Students must recognize the privilege in working on the campaign trail

It’s not uncommon to come across a GW student urging their peers to phone bank, volunteer their time for a campaign or canvass in any of the hundreds of races across the United States. In fact, it’s encouraged to get the word out about ways students can help out with their local campaigns. But before we pressure our peers to join the campaign trail, we need to recognize that some people just don’t have that kind of time or resources.

I recently got into an argument with a friend who equated not participating in a campaign or phone banking to condemning the state of democracy. His words stuck with me – in his attempt to guilt a number of people into phone banking, he said we would have to tell our children that we were “too busy to save democracy” if we did not help out a campaign.

But I’m a full-time student with three part-time jobs. I’d love to help out with a campaign, but I will not spread myself thin.

My tiff with a friend may seem like an isolated incident, but I have seen dozens of other social media posts attempting to guilt students into volunteering their time and energy. It’s great to encourage others to get involved in politics, but we need to remember that not everyone can. To be frank, it’s a privilege to be able to set hours aside for phone banking, and we should not look down on those who cannot set aside the time needed to promote a campaign.

Some students hold jobs, internships or other obligations that limit their free time. Some of those students’ jobs or internships may be helping to keep their family financially afloat, especially as the COVID-19 pandemic strains families’ budgets. They might want to help out with a campaign, but it’s not that easy. Like many others, I am a full-time student and work. Time is money that we cannot afford to lose. Work should take precedence if that is my main responsibility, and guilting me or other people into spending time they don’t have is inconsiderate.

GW is known for its politically active student body. Heck, we even threw a fit when we were knocked off the list of most politically active schools. With political student organizations like GW College Democrats being the largest in the country and GW College Republicans being highly active, it is difficult to detach yourself from GW’s political culture. But being a politically engaged school does not mean that every single student has the means to hold campaign signs or phone bank for a candidate. Students asking for assistance in campaigns must take a moment to look outside the GW political bubble and their own lives and recognize that many students attend the same university but don’t have the means to get GW on the list of politically active schools again.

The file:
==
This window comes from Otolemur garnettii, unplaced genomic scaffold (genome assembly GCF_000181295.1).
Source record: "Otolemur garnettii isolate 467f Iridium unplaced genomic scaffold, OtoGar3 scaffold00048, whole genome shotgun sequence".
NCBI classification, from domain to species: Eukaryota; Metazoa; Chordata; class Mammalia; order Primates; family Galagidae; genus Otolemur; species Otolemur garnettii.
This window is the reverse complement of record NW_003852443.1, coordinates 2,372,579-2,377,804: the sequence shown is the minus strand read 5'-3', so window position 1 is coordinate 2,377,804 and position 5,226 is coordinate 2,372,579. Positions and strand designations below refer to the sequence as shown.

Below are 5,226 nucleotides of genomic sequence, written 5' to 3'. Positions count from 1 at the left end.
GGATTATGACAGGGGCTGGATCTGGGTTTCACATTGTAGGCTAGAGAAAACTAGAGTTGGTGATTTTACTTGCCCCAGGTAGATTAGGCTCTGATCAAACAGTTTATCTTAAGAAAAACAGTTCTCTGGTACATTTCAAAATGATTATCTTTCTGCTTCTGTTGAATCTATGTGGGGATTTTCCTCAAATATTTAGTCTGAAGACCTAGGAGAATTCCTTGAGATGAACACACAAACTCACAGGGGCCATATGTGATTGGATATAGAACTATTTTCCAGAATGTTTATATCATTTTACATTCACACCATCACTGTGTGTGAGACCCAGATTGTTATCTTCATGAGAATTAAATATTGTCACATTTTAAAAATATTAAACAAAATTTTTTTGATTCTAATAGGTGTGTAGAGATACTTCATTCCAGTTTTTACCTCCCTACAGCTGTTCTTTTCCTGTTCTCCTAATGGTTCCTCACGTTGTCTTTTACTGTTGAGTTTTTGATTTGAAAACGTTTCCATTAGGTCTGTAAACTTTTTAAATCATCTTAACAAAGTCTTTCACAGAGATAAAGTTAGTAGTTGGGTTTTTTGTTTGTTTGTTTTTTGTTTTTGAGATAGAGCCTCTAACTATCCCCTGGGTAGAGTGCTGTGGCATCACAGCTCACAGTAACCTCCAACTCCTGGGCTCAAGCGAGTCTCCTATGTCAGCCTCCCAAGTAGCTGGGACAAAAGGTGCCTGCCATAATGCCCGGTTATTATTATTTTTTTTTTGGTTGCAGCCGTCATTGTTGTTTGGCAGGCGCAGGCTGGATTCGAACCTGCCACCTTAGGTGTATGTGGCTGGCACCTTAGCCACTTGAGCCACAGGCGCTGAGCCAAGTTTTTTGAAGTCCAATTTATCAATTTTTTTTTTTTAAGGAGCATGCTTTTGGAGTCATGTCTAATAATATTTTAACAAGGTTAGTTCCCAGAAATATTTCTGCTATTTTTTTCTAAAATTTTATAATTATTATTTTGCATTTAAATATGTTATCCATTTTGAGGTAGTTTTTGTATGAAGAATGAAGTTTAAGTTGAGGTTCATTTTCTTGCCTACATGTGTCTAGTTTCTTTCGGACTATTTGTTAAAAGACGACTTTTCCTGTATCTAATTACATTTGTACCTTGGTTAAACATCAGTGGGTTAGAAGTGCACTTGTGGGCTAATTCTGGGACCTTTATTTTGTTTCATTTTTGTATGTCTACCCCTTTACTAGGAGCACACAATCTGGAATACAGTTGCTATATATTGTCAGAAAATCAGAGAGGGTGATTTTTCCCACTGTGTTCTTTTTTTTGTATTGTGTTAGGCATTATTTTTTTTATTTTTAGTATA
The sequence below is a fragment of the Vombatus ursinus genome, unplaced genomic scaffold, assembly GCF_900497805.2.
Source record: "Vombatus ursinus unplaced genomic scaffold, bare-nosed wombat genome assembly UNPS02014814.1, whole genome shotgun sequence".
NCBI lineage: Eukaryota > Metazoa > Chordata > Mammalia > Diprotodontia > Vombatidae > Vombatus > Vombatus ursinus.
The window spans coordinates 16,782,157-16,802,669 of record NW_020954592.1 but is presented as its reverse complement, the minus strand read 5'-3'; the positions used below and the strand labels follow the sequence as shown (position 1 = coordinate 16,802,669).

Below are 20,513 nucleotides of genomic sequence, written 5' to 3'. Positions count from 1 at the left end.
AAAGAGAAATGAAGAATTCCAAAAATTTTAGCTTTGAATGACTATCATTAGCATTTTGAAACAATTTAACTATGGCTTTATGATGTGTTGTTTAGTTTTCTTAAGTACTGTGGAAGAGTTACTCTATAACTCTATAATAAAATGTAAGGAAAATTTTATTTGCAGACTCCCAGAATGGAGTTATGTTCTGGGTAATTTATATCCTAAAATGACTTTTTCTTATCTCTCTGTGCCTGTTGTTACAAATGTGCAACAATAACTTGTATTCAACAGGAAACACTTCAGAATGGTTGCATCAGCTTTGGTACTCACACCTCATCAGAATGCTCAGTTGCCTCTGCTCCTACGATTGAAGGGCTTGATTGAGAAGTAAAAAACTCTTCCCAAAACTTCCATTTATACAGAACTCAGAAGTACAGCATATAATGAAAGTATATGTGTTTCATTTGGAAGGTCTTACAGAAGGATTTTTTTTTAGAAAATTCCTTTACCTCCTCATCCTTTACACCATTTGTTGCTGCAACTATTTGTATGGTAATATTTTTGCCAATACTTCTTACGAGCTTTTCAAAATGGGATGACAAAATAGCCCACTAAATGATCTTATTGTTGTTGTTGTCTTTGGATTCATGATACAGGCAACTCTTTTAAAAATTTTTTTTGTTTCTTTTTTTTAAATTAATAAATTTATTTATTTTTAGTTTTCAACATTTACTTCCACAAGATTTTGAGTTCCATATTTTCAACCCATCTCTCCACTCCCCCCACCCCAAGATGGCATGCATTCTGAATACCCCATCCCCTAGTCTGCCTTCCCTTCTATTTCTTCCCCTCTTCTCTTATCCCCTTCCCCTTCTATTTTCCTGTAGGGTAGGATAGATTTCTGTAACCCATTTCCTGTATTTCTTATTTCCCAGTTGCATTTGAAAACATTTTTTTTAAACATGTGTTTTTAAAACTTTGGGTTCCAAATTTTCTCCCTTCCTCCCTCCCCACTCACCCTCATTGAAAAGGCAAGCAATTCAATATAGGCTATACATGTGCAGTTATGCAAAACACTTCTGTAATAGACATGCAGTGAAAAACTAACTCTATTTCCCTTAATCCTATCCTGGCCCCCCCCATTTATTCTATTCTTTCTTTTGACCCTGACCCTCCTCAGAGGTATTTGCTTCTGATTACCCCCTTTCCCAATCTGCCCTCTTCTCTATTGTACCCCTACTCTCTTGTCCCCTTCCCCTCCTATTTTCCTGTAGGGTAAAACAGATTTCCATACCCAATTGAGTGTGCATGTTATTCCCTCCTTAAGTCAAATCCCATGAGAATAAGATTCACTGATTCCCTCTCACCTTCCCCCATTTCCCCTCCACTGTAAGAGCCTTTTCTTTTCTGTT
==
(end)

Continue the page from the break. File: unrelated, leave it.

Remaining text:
If you have the time, the passion and the ability to volunteer for a campaign you are passionate about, do it. But do not place yourself on a pedestal and look down from your moral high ground on students who do not have the same privilege to spend volunteering.

Many students feel as if democracy is on the line this election, and others may be feeling a certain pressure to get as many of their peers involved in campaigns as possible. But it is imperative that the fervor students have for a campaign or cause does not blind them to the needs of those around them. We are all a part of the GW community, and this toxic culture of looking down on those who do not have time to volunteer must end.

Students like me can still help promote a campaign or cause we are passionate about. Those who do not have the time to volunteer or phone bank could spread the word about candidates and issues to people we know, ensure that our vote gets counted, engage in conversations with those around us and if they have the ability to, donate to a campaign. The little things matter, and regardless of our workload, we can take a second to share a post that might educate someone on politics.

Students are in a unique position to be able to help campaigns this year, especially as the COVID-19 pandemic has brought us home for the academic year. It’s crucial that we all stay politically aware in some way, but suggesting that students are not doing enough to sway the outcome of the election is ineffective.  

Hannah Thacker, a junior majoring in political communication, is the opinions editor.

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